Week in Review

High-risk student visa applications cause delays

Ongoing delays in student visa processing centre on a rise of high-risk applications from overseas, particularly India. Laura Walters reports.

A rise in the number of high-risk student visa applications, particularly from India, are at the core of lengthy delays in student visa processing.

In recent months, vocational education providers have been vocal about their frustration over Immigration NZ's delays.

Those in the Institute of Technology and Polytech (ITP) sector have said they expect the delays to cost at least $33.4 million, while Education New Zealand has warned the uncertainty in the market is impacting on the country’s attractiveness and has the potential to cause reputational damage.

Documents released to Newsroom under the Official Information Act show the delays are due to more than just the high number of overseas student visa applications.

An aide memoire from April, prepared for Immigration Minister Iain Lees-Galloway for a meeting with Education Minister Chris Hipkins, shows it's the makeup of the applications which is causing the hold-up.

The majority of offshore student visa applications received by Immigration NZ since November last year have been high risk.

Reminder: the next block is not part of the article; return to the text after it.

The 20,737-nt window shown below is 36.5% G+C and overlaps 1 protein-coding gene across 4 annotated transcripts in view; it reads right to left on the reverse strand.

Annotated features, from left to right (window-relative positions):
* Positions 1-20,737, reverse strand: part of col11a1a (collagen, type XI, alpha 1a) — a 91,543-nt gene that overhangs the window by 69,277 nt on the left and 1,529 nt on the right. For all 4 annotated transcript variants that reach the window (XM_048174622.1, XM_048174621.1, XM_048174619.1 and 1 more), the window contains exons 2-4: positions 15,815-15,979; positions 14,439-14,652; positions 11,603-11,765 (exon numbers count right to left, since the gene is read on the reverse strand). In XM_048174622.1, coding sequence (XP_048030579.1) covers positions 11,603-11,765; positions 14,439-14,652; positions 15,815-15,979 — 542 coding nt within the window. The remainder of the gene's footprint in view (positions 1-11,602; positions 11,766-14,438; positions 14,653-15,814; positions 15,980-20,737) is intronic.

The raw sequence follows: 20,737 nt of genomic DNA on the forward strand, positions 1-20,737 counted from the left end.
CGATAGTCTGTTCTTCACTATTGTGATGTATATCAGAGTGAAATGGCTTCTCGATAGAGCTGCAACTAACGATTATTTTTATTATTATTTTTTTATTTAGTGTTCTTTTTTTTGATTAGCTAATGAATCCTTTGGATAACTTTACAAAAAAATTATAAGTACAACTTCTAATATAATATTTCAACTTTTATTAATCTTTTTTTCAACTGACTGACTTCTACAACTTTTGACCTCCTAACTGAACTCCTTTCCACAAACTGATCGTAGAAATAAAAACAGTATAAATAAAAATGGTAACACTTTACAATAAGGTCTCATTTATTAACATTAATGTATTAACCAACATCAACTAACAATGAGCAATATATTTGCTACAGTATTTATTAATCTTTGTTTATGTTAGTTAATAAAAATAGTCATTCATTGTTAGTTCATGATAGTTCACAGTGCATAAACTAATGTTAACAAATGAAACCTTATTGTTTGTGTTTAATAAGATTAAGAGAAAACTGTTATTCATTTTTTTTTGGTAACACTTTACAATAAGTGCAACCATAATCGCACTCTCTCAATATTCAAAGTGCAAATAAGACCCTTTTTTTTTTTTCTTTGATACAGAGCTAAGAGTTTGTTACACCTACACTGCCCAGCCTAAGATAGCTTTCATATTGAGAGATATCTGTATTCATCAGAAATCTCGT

Since November 2018, only 16 percent of the 3800 visa offshore student applications were deemed to be low risk. The uptick in the number of high-risk cases began after the Government announced its tightening of post-study work rights.

Some education providers continued to focus on quantity over quality...by promoting low-level courses in non-skill shortage areas and in higher risk markets.

This assessment was made based on certain risk factors, including the potential for fraudulent documentation, future exploitation, and insufficient documentation to meet immigration instructions.

With the number of confirmed cases of fraudulent visa applications on the rise - up 88 percent last year - officials were scrutinising applications through phone interviews, independent verification of the documentation, and third-party checks, including security checks.

This level of assessment had slowed down the process, especially for polytechnics and private training establishments (PTEs), which Immigration NZ said continued to recruit students from high-risk areas.

On April 3 when the briefing was prepared, Immigration NZ was processing 6988 student visa applications, with 91 percent deemed medium or high risk.

Since November last year, only five percent of all offshore student visa applications for ITPs and seven percent for PTEs were considered low risk.

In comparison, 54 percent of ITP applications are considered high risk and 37 percent for PTEs.

There had been a general improvement of the quality of applicants, particularly from India, since 2016, immigration NZ officials said in the briefing.

 However, some education providers, particularly in the PTE sub-sector, continued to focus on quantity over quality.

They did this by promoting low-level courses in non-skill shortage areas and in higher risk markets. PTEs and ITPs also carried out minimal vetting of prospective students, the briefing paper said.

Previous issues with student visa applications from northern Indian states meant all applications from these areas were triaged as 'high-risk'. Photo: Shane Cowlishaw

In the briefing paper, Immigration New Zealand specifically singled out the northern states of India as being a high-risk market.